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Understanding

Correlation
Analysis
Why do most students who are good
in Mathematics also perform well in
Physics? Why does blood pressure go with
age? Why do students with high IQ have
good academic performances? These
questions have something to do with
relationships between variables. In this
lesson, we shall learn how to describe the
relationship between two variables.
Before we proceed, do this activity to prepare you for
lesson.

Plot the following points on a rectangular coordinate


system.

A ( 2, 3 ) F ( 4, 2 )
B ( 4, 8 ) G ( 1, 6 )
C ( 6, 1 ) H ( 3, 5 )
D ( 7, 3 ) I ( 9, 4 )
E ( 5, 5 ) J ( 10, 5 )
So far we have analyzed data involving
only a single variable – for instance, the
grades of students, the weights of grocery
products, and the lengths of rods. These
data are called univariate data because
they involve a single variable only. In this
lesson we shall analyze data involving two
variables. Data that involve two variables are
called bivariate data.
The analysis of bivariate data involves describing
the relationship between two variables. The process or
procedure of describing the relationship between two
variables is called correlation analysis.

Describing Relationship Using a Scatter Plot

The relationship between two variables can be


described by constructing a scatter plot. A scatter plot
is a graphical representation of the relationship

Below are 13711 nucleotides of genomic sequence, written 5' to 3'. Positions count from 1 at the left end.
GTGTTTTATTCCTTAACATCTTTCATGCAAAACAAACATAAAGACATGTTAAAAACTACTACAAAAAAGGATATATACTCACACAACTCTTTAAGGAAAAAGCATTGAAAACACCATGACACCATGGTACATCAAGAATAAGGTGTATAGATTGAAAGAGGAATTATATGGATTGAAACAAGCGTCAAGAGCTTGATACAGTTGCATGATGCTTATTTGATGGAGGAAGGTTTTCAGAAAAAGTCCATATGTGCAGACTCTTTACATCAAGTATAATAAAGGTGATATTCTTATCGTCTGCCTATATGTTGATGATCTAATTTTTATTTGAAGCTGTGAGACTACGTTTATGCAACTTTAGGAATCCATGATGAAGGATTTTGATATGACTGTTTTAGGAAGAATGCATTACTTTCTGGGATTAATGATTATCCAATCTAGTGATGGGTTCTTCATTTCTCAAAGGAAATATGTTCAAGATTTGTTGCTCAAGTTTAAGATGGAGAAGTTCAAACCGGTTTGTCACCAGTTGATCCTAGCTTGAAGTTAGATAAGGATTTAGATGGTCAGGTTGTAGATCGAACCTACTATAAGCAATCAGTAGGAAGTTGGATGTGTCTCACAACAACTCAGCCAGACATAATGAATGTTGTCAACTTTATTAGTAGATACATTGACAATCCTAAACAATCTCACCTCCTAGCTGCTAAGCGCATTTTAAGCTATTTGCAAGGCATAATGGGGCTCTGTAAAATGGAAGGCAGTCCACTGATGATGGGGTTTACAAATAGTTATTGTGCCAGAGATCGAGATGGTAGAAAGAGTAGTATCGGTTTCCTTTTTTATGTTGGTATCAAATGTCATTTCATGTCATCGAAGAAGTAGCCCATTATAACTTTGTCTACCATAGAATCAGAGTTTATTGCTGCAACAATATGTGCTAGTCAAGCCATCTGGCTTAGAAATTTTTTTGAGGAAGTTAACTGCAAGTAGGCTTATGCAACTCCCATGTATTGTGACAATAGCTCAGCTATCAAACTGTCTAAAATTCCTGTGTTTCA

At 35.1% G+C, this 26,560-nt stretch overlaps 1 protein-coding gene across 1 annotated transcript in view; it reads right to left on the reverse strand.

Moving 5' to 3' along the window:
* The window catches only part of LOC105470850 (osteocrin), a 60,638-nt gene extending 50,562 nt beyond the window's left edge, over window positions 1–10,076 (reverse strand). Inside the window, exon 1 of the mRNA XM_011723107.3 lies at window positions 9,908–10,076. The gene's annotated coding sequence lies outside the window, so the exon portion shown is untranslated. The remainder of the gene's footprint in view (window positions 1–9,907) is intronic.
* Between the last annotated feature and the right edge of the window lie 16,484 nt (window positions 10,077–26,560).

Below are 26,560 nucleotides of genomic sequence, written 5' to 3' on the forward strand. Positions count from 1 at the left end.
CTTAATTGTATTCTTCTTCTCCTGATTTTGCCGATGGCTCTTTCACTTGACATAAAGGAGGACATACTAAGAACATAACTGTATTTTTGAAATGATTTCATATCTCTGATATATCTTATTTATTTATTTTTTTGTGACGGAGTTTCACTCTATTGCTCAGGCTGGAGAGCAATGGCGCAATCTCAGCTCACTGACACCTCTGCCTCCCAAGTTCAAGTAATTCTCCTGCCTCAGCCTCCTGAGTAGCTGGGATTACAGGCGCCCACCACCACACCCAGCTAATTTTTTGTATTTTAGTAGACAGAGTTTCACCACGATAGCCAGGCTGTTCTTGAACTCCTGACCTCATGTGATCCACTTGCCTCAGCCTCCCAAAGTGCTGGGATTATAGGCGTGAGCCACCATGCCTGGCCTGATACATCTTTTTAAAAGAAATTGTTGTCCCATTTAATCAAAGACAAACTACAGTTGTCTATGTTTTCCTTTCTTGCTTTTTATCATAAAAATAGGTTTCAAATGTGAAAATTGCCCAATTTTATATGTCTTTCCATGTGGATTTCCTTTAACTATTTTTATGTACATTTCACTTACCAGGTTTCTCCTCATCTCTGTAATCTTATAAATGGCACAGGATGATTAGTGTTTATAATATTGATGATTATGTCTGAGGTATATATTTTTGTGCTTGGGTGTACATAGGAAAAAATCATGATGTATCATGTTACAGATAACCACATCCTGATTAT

between two variables.
Example

A company with six branches provides free


coffee to its employees. A manager is interested
to find out if there is a relationship between the
number of cups of coffee provided and the
number of employees in the offices. The table
below shows the data needed. Determine if there
is a relationship between the number of
employees and the number of cups of coffee.
Number of Number of
Employees ( X ) Cups of Coffee ( Y )
11 18
13 36
15 40
18 50
21 58
24 74
Notice that the
points on the scatter
plot do not lie on one
line. However, the
points closely follow a
straight line. This line
is called a trend line.
The relationship
between two variables
is described in terms of
strength and
direction.
Types of Correlation according to
Direction.

In terms of direction, the


relationship between two variables
may be positive, negative, or zero.
Positive Correlation
A positive correlation exist if
high values in one variable are
associated with high values in
another variable. Similarly, low
values in one variable are
associated with low values in the
other variable.
If a positive correlation
exists, then the points on the
scatter plot closely follow a
straight line slanting up to the
right.
Negative Correlation
A negative correlation exist if
high values in one variable are
associated with high values in
another variable. Similarly, low
values in one variable are
associated with low values in the
other variable.
If a negative correlation
exists, then the points on the
scatter plot closely follow a
straight line slanting up to the
left.
Zero Correlation
A zero correlation exists
when high values in one
variable are associated to
either high or low values in
the other variable.
If a zero correlation
exists, then the points on the
scatter plot are randomly
scattered. The points do not
follow closely a straight line.
Types of Correlation according to
Strength

A perfect correlation exists when all


the points on the scatter plot lie on a
straight line. When the points on the
scatter plot do not lie on a straight line,
the relationship may be very high, high,
moderately high, low, negligible, or zero.
Seatwork

The following data show the attitude scores and


Mathematics achievement of a group of students.

a. Construct a scatter plot for the given data.

b. Describe the relationship between attitude


and achievement in Mathematics in terms
of direction and strength based on the
scatter plot.
Attitude Score (X) Achievement in Mathematics (Y)

48 22
48 19
47 20
46 20
46 17
43 21
42 21
42 19
41 17